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7/29/2014 3:53:59 PMENGL 4B Course Outline as of Fall 2011

Changed Course
CATALOG INFORMATION

Discipline and Nbr:  ENGL 4BTitle:  INTER CREATIVE WRIT  
Full Title:  Intermediate Creative Writing
Last Reviewed:2/28/2011

UnitsCourse Hours per Week Nbr of WeeksCourse Hours Total
Maximum3.00Lecture Scheduled3.0017.5Lecture Scheduled52.50
Minimum3.00Lab Scheduled0 Lab Scheduled0
 Contact DHR0 Contact DHR0
 Contact Total3.00 Contact Total52.50
 
 Non-contact DHR0 Non-contact Total0

Title 5 Category:  AA Degree Applicable
Grading:  Grade or P/NP
Repeatability:  00 - Two Repeats if Grade was D, F, NC, or NP
Also Listed As: 
Formerly: 

Catalog Description:
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Intermediate study and writing of fiction and poetry; drama and/or creative non-fiction.  

Prerequisites:
Course Completion of ENGL 4A

Corequisites:

Recommended Preparation:

Limits on Enrollment:

Schedule of Classes Information
Description: Untitled document
Intermediate study and writing of fiction and poetry; drama and/or creative non-fiction.  
(Grade or P/NP)

Prerequisites:Course Completion of ENGL 4A
Recommended:
Limits on Enrollment:
Transfer Credit:CSU;UC.
Repeatability:00 - Two Repeats if Grade was D, F, NC, or NP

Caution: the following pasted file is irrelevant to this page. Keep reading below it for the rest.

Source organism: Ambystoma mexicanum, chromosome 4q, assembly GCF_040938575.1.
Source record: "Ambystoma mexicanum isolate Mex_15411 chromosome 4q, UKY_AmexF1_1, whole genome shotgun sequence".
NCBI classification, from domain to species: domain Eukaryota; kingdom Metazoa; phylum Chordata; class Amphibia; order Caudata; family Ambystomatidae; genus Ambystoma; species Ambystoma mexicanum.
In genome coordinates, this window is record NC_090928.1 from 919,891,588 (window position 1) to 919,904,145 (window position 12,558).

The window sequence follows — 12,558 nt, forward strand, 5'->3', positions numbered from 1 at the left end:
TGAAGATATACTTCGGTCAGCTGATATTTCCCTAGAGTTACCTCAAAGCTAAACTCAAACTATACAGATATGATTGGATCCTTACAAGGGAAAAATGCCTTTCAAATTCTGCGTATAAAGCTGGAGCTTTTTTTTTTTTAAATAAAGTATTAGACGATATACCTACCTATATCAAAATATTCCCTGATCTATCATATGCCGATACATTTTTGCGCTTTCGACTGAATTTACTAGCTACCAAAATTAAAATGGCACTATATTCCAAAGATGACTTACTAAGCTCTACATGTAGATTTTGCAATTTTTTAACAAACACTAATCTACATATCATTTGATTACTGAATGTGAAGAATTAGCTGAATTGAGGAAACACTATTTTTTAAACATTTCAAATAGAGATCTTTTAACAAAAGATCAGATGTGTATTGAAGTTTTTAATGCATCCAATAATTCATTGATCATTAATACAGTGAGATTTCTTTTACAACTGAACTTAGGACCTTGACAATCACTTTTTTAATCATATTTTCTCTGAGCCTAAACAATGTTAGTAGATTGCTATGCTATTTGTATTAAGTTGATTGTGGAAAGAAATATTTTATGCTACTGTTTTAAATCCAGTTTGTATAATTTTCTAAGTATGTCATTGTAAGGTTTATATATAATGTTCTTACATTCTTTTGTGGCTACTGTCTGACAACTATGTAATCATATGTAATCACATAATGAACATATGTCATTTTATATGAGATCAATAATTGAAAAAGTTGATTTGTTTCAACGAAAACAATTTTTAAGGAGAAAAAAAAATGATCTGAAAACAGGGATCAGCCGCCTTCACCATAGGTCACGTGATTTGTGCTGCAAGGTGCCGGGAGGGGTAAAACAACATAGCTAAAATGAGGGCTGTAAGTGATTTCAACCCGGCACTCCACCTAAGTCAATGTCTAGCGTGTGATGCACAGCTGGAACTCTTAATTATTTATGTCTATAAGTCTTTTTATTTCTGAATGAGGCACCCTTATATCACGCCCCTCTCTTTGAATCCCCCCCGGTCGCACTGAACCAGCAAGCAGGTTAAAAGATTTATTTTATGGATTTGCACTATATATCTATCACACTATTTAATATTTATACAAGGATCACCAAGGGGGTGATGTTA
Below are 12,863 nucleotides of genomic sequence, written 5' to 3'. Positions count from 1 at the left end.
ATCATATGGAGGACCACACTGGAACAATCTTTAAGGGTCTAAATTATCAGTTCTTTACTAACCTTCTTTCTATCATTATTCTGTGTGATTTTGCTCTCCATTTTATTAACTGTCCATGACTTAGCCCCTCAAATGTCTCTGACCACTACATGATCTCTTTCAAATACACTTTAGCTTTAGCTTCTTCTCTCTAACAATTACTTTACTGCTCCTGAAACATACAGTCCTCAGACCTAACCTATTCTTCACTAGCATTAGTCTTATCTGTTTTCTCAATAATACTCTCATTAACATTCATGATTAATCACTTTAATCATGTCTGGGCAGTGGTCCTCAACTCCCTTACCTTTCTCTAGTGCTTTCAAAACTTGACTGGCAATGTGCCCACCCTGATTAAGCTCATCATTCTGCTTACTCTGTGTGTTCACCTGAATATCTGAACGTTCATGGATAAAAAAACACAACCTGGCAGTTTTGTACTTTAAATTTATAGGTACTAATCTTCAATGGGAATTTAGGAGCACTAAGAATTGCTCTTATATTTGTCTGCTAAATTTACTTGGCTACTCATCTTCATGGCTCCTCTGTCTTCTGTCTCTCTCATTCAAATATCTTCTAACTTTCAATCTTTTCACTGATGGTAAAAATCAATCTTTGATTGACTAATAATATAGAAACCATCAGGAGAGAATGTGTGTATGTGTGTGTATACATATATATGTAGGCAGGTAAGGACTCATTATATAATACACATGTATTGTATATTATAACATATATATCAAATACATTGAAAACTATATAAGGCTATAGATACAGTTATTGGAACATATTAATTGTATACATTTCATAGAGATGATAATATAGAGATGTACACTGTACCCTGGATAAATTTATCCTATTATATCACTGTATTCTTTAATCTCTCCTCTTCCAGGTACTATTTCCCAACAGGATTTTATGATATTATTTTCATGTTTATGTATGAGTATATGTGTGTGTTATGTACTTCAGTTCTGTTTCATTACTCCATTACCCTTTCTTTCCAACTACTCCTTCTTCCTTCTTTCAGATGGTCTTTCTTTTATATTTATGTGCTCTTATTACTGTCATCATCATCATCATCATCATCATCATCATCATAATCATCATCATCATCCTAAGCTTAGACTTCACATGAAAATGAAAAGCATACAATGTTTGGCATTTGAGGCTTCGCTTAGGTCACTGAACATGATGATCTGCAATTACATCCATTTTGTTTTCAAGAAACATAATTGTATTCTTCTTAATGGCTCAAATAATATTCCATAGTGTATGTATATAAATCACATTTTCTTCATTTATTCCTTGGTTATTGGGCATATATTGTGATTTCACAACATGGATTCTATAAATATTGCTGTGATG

ARTICULATION, MAJOR, and CERTIFICATION INFORMATION

Associate Degree:Effective:Inactive:
 Area:
 
CSU GE:Transfer Area Effective:Inactive:
 
IGETC:Transfer Area Effective:Inactive:
 
CSU Transfer:TransferableEffective:Fall 1981Inactive:
 
UC Transfer:TransferableEffective:Fall 1981Inactive:
 
CAN:

Certificate/Major Applicable: Major Applicable Course


COURSE CONTENT

Student Learning Outcomes:
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By the end of the semester students will be able to:
 
1.  Analyze major elements of each of the basic genres, including fiction, poetry, drama, creative non-fiction.
2.  Demonstrate effective revision techniques as applied to stylistic elements of at least two genres.
3.  Critique and evaluate peers' writing applying specific criteria for revision.
4.  Generate and edit original work representing several genres.

Objectives: Untitled document
Upon completion of the course, students will be able to:
I.  READING:
A.  Identify and analyze major elements of narrative introduced in ENGL 4A, including character, setting, plot/conflict, and figurative language in published and peer-written narratives with level appropriate skill.
B.  Identify and analyze additional elements of narrative, including point of view, tone, structure, and dialogue with increasing precision.